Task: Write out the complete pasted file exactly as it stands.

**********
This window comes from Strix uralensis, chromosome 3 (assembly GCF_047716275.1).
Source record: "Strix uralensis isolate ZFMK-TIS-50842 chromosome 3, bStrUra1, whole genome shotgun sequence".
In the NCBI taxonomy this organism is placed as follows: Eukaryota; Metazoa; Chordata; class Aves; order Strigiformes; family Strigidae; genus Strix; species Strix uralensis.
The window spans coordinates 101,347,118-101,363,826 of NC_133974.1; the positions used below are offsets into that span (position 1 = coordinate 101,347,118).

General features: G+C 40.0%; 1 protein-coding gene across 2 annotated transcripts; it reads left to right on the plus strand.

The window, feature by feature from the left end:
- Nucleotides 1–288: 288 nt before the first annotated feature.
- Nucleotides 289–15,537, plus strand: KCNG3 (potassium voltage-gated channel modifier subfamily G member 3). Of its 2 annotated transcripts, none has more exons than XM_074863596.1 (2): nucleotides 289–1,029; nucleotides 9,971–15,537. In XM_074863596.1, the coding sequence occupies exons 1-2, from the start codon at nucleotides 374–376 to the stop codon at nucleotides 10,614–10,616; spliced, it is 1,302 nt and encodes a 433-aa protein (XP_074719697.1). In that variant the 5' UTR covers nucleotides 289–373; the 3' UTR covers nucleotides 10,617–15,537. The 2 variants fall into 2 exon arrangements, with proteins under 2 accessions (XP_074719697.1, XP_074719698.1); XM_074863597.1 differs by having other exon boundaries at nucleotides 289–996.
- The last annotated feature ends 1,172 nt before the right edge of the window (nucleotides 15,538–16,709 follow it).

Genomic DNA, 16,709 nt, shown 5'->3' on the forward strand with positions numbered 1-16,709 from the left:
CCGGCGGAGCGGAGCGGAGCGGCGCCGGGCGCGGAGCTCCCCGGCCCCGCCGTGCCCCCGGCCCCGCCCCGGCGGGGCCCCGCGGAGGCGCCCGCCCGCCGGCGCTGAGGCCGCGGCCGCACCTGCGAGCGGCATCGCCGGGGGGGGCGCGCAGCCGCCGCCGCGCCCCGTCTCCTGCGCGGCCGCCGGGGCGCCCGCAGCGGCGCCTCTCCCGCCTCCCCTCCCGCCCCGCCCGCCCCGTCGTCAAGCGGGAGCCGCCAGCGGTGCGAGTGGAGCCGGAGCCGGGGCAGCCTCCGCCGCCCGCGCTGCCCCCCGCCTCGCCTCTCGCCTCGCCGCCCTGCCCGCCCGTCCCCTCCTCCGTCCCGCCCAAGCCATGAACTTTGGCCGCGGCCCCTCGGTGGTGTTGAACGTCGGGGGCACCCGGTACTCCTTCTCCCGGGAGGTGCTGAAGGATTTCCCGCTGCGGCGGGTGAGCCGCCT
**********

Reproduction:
This window comes from Strix uralensis, chromosome 3 (assembly GCF_047716275.1).
Source record: "Strix uralensis isolate ZFMK-TIS-50842 chromosome 3, bStrUra1, whole genome shotgun sequence".
In the NCBI taxonomy this organism is placed as follows: Eukaryota; Metazoa; Chordata; class Aves; order Strigiformes; family Strigidae; genus Strix; species Strix uralensis.
The window spans coordinates 101,347,118-101,363,826 of NC_133974.1; the positions used below are offsets into that span (position 1 = coordinate 101,347,118).

General features: G+C 40.0%; 1 protein-coding gene across 2 annotated transcripts; it reads left to right on the plus strand.

The window, feature by feature from the left end:
- Nucleotides 1–288: 288 nt before the first annotated feature.
- Nucleotides 289–15,537, plus strand: KCNG3 (potassium voltage-gated channel modifier subfamily G member 3). Of its 2 annotated transcripts, none has more exons than XM_074863596.1 (2): nucleotides 289–1,029; nucleotides 9,971–15,537. In XM_074863596.1, the coding sequence occupies exons 1-2, from the start codon at nucleotides 374–376 to the stop codon at nucleotides 10,614–10,616; spliced, it is 1,302 nt and encodes a 433-aa protein (XP_074719697.1). In that variant the 5' UTR covers nucleotides 289–373; the 3' UTR covers nucleotides 10,617–15,537. The 2 variants fall into 2 exon arrangements, with proteins under 2 accessions (XP_074719697.1, XP_074719698.1); XM_074863597.1 differs by having other exon boundaries at nucleotides 289–996.
- The last annotated feature ends 1,172 nt before the right edge of the window (nucleotides 15,538–16,709 follow it).

Genomic DNA, 16,709 nt, shown 5'->3' on the forward strand with positions numbered 1-16,709 from the left:
CCGGCGGAGCGGAGCGGAGCGGCGCCGGGCGCGGAGCTCCCCGGCCCCGCCGTGCCCCCGGCCCCGCCCCGGCGGGGCCCCGCGGAGGCGCCCGCCCGCCGGCGCTGAGGCCGCGGCCGCACCTGCGAGCGGCATCGCCGGGGGGGGCGCGCAGCCGCCGCCGCGCCCCGTCTCCTGCGCGGCCGCCGGGGCGCCCGCAGCGGCGCCTCTCCCGCCTCCCCTCCCGCCCCGCCCGCCCCGTCGTCAAGCGGGAGCCGCCAGCGGTGCGAGTGGAGCCGGAGCCGGGGCAGCCTCCGCCGCCCGCGCTGCCCCCCGCCTCGCCTCTCGCCTCGCCGCCCTGCCCGCCCGTCCCCTCCTCCGTCCCGCCCAAGCCATGAACTTTGGCCGCGGCCCCTCGGTGGTGTTGAACGTCGGGGGCACCCGGTACTCCTTCTCCCGGGAGGTGCTGAAGGATTTCCCGCTGCGGCGGGTGAGCCGCCT